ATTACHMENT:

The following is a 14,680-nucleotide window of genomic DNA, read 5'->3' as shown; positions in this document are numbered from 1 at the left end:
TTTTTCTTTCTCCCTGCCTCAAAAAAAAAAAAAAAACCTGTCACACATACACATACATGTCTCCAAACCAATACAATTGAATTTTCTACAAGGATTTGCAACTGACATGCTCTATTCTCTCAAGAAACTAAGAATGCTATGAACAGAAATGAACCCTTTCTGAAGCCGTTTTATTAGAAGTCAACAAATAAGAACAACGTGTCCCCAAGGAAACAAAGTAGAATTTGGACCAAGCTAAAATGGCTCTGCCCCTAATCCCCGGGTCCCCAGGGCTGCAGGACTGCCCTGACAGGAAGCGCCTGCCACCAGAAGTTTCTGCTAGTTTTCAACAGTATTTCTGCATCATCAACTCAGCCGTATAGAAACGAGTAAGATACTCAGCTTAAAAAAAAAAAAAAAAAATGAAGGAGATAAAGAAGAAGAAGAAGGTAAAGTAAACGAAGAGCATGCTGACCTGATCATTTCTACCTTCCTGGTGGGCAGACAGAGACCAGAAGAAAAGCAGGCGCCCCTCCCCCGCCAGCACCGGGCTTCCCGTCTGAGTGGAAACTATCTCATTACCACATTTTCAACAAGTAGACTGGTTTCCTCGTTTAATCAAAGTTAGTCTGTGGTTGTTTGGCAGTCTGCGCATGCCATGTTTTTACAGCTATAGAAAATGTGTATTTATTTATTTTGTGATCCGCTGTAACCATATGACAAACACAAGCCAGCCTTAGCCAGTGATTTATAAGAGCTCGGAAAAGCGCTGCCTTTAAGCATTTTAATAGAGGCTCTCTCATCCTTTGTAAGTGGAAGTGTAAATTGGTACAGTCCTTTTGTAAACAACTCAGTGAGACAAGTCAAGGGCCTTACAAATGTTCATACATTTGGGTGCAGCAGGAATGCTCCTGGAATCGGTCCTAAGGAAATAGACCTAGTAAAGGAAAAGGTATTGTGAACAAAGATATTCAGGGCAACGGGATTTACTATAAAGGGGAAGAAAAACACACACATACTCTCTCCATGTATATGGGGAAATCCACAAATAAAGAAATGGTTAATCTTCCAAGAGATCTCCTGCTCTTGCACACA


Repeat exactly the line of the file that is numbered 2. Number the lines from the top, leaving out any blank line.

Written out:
TTTTTCTTTCTCCCTGCCTCAAAAAAAAAAAAAAAACCTGTCACACATACACATACATGTCTCCAAACCAATACAATTGAATTTTCTACAAGGATTTGCAACTGACATGCTCTATTCTCTCAAGAAACTAAGAATGCTATGAACAGAAATGAACCCTTTCTGAAGCCGTTTTATTAGAAGTCAACAAATAAGAACAACGTGTCCCCAAGGAAACAAAGTAGAATTTGGACCAAGCTAAAATGGCTCTGCCCCTAATCCCCGGGTCCCCAGGGCTGCAGGACTGCCCTGACAGGAAGCGCCTGCCACCAGAAGTTTCTGCTAGTTTTCAACAGTATTTCTGCATCATCAACTCAGCCGTATAGAAACGAGTAAGATACTCAGCTTAAAAAAAAAAAAAAAAAATGAAGGAGATAAAGAAGAAGAAGAAGGTAAAGTAAACGAAGAGCATGCTGACCTGATCATTTCTACCTTCCTGGTGGGCAGACAGAGACCAGAAGAAAAGCAGGCGCCCCTCCCCCGCCAGCACCGGGCTTCCCGTCTGAGTGGAAACTATCTCATTACCACATTTTCAACAAGTAGACTGGTTTCCTCGTTTAATCAAAGTTAGTCTGTGGTTGTTTGGCAGTCTGCGCATGCCATGTTTTTACAGCTATAGAAAATGTGTATTTATTTATTTTGTGATCCGCTGTAACCATATGACAAACACAAGCCAGCCTTAGCCAGTGATTTATAAGAGCTCGGAAAAGCGCTGCCTTTAAGCATTTTAATAGAGGCTCTCTCATCCTTTGTAAGTGGAAGTGTAAATTGGTACAGTCCTTTTGTAAACAACTCAGTGAGACAAGTCAAGGGCCTTACAAATGTTCATACATTTGGGTGCAGCAGGAATGCTCCTGGAATCGGTCCTAAGGAAATAGACCTAGTAAAGGAAAAGGTATTGTGAACAAAGATATTCAGGGCAACGGGATTTACTATAAAGGGGAAGAAAAACACACACATACTCTCTCCATGTATATGGGGAAATCCACAAATAAAGAAATGGTTAATCTTCCAAGAGATCTCCTGCTCTTGCACACA